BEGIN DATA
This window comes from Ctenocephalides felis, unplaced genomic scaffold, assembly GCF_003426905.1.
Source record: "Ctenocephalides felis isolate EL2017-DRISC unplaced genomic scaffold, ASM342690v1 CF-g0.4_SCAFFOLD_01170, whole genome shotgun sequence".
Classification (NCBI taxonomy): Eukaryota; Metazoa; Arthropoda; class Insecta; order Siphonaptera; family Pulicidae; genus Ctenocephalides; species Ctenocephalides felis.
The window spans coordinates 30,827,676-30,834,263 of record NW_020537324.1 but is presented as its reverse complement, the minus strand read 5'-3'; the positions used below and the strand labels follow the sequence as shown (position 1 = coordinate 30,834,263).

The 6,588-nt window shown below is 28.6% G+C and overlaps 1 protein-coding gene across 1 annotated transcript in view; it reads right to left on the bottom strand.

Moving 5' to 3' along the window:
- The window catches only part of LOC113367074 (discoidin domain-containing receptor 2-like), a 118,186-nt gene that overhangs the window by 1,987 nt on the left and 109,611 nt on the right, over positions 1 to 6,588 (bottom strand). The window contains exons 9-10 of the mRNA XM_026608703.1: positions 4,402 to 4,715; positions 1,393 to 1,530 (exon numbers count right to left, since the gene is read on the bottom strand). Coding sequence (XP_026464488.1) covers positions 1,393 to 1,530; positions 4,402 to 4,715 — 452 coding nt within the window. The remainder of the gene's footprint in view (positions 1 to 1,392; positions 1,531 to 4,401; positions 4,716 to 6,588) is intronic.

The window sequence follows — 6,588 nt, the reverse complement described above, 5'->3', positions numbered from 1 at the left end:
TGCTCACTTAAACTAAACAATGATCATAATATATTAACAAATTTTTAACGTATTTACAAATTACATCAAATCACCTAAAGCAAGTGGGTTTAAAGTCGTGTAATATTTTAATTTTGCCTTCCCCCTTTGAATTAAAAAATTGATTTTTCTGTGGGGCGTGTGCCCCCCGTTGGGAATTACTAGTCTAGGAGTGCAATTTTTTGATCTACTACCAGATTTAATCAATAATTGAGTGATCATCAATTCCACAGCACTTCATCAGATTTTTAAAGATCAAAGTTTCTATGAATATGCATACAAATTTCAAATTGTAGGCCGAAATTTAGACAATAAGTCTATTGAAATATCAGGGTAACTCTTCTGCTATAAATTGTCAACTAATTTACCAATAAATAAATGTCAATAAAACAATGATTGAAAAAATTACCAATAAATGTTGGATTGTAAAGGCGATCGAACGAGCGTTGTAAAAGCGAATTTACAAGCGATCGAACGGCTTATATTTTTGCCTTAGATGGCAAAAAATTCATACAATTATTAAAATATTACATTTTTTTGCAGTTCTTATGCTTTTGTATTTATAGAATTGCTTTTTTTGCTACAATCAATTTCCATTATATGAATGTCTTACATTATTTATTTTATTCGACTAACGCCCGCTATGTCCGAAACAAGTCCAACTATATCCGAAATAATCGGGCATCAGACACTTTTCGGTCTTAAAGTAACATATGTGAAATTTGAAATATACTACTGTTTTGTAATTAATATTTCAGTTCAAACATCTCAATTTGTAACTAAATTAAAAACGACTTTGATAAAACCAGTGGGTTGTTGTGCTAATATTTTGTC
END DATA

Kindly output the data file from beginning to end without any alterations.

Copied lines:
This window comes from Ctenocephalides felis, unplaced genomic scaffold, assembly GCF_003426905.1.
Source record: "Ctenocephalides felis isolate EL2017-DRISC unplaced genomic scaffold, ASM342690v1 CF-g0.4_SCAFFOLD_01170, whole genome shotgun sequence".
Classification (NCBI taxonomy): Eukaryota; Metazoa; Arthropoda; class Insecta; order Siphonaptera; family Pulicidae; genus Ctenocephalides; species Ctenocephalides felis.
The window spans coordinates 30,827,676-30,834,263 of record NW_020537324.1 but is presented as its reverse complement, the minus strand read 5'-3'; the positions used below and the strand labels follow the sequence as shown (position 1 = coordinate 30,834,263).

The 6,588-nt window shown below is 28.6% G+C and overlaps 1 protein-coding gene across 1 annotated transcript in view; it reads right to left on the bottom strand.

Moving 5' to 3' along the window:
- The window catches only part of LOC113367074 (discoidin domain-containing receptor 2-like), a 118,186-nt gene that overhangs the window by 1,987 nt on the left and 109,611 nt on the right, over positions 1 to 6,588 (bottom strand). The window contains exons 9-10 of the mRNA XM_026608703.1: positions 4,402 to 4,715; positions 1,393 to 1,530 (exon numbers count right to left, since the gene is read on the bottom strand). Coding sequence (XP_026464488.1) covers positions 1,393 to 1,530; positions 4,402 to 4,715 — 452 coding nt within the window. The remainder of the gene's footprint in view (positions 1 to 1,392; positions 1,531 to 4,401; positions 4,716 to 6,588) is intronic.

The window sequence follows — 6,588 nt, the reverse complement described above, 5'->3', positions numbered from 1 at the left end:
TGCTCACTTAAACTAAACAATGATCATAATATATTAACAAATTTTTAACGTATTTACAAATTACATCAAATCACCTAAAGCAAGTGGGTTTAAAGTCGTGTAATATTTTAATTTTGCCTTCCCCCTTTGAATTAAAAAATTGATTTTTCTGTGGGGCGTGTGCCCCCCGTTGGGAATTACTAGTCTAGGAGTGCAATTTTTTGATCTACTACCAGATTTAATCAATAATTGAGTGATCATCAATTCCACAGCACTTCATCAGATTTTTAAAGATCAAAGTTTCTATGAATATGCATACAAATTTCAAATTGTAGGCCGAAATTTAGACAATAAGTCTATTGAAATATCAGGGTAACTCTTCTGCTATAAATTGTCAACTAATTTACCAATAAATAAATGTCAATAAAACAATGATTGAAAAAATTACCAATAAATGTTGGATTGTAAAGGCGATCGAACGAGCGTTGTAAAAGCGAATTTACAAGCGATCGAACGGCTTATATTTTTGCCTTAGATGGCAAAAAATTCATACAATTATTAAAATATTACATTTTTTTGCAGTTCTTATGCTTTTGTATTTATAGAATTGCTTTTTTTGCTACAATCAATTTCCATTATATGAATGTCTTACATTATTTATTTTATTCGACTAACGCCCGCTATGTCCGAAACAAGTCCAACTATATCCGAAATAATCGGGCATCAGACACTTTTCGGTCTTAAAGTAACATATGTGAAATTTGAAATATACTACTGTTTTGTAATTAATATTTCAGTTCAAACATCTCAATTTGTAACTAAATTAAAAACGACTTTGATAAAACCAGTGGGTTGTTGTGCTAATATTTTGTC